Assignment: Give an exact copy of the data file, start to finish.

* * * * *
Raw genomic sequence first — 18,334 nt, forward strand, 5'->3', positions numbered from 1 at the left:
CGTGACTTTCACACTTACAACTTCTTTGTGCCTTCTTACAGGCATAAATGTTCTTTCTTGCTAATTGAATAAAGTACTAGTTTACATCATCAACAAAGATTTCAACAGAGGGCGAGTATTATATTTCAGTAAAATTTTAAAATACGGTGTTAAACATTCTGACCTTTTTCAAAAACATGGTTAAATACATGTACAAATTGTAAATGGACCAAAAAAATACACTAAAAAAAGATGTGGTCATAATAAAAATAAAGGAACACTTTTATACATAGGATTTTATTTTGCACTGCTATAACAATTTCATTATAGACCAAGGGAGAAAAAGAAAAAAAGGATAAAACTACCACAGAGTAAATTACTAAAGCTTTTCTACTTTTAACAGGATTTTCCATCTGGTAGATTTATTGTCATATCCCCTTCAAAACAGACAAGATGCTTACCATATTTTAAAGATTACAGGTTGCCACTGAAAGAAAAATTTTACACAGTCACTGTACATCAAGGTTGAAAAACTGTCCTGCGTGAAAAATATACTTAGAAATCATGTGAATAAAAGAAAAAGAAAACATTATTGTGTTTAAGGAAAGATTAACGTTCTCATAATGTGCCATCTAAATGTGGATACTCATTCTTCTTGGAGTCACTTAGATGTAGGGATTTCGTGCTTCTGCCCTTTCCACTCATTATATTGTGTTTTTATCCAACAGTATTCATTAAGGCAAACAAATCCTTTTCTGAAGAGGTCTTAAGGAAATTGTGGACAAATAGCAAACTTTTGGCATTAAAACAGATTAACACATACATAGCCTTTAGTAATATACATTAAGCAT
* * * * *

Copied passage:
Raw genomic sequence first — 18,334 nt, forward strand, 5'->3', positions numbered from 1 at the left:
CGTGACTTTCACACTTACAACTTCTTTGTGCCTTCTTACAGGCATAAATGTTCTTTCTTGCTAATTGAATAAAGTACTAGTTTACATCATCAACAAAGATTTCAACAGAGGGCGAGTATTATATTTCAGTAAAATTTTAAAATACGGTGTTAAACATTCTGACCTTTTTCAAAAACATGGTTAAATACATGTACAAATTGTAAATGGACCAAAAAAATACACTAAAAAAAGATGTGGTCATAATAAAAATAAAGGAACACTTTTATACATAGGATTTTATTTTGCACTGCTATAACAATTTCATTATAGACCAAGGGAGAAAAAGAAAAAAAGGATAAAACTACCACAGAGTAAATTACTAAAGCTTTTCTACTTTTAACAGGATTTTCCATCTGGTAGATTTATTGTCATATCCCCTTCAAAACAGACAAGATGCTTACCATATTTTAAAGATTACAGGTTGCCACTGAAAGAAAAATTTTACACAGTCACTGTACATCAAGGTTGAAAAACTGTCCTGCGTGAAAAATATACTTAGAAATCATGTGAATAAAAGAAAAAGAAAACATTATTGTGTTTAAGGAAAGATTAACGTTCTCATAATGTGCCATCTAAATGTGGATACTCATTCTTCTTGGAGTCACTTAGATGTAGGGATTTCGTGCTTCTGCCCTTTCCACTCATTATATTGTGTTTTTATCCAACAGTATTCATTAAGGCAAACAAATCCTTTTCTGAAGAGGTCTTAAGGAAATTGTGGACAAATAGCAAACTTTTGGCATTAAAACAGATTAACACATACATAGCCTTTAGTAATATACATTAAGCAT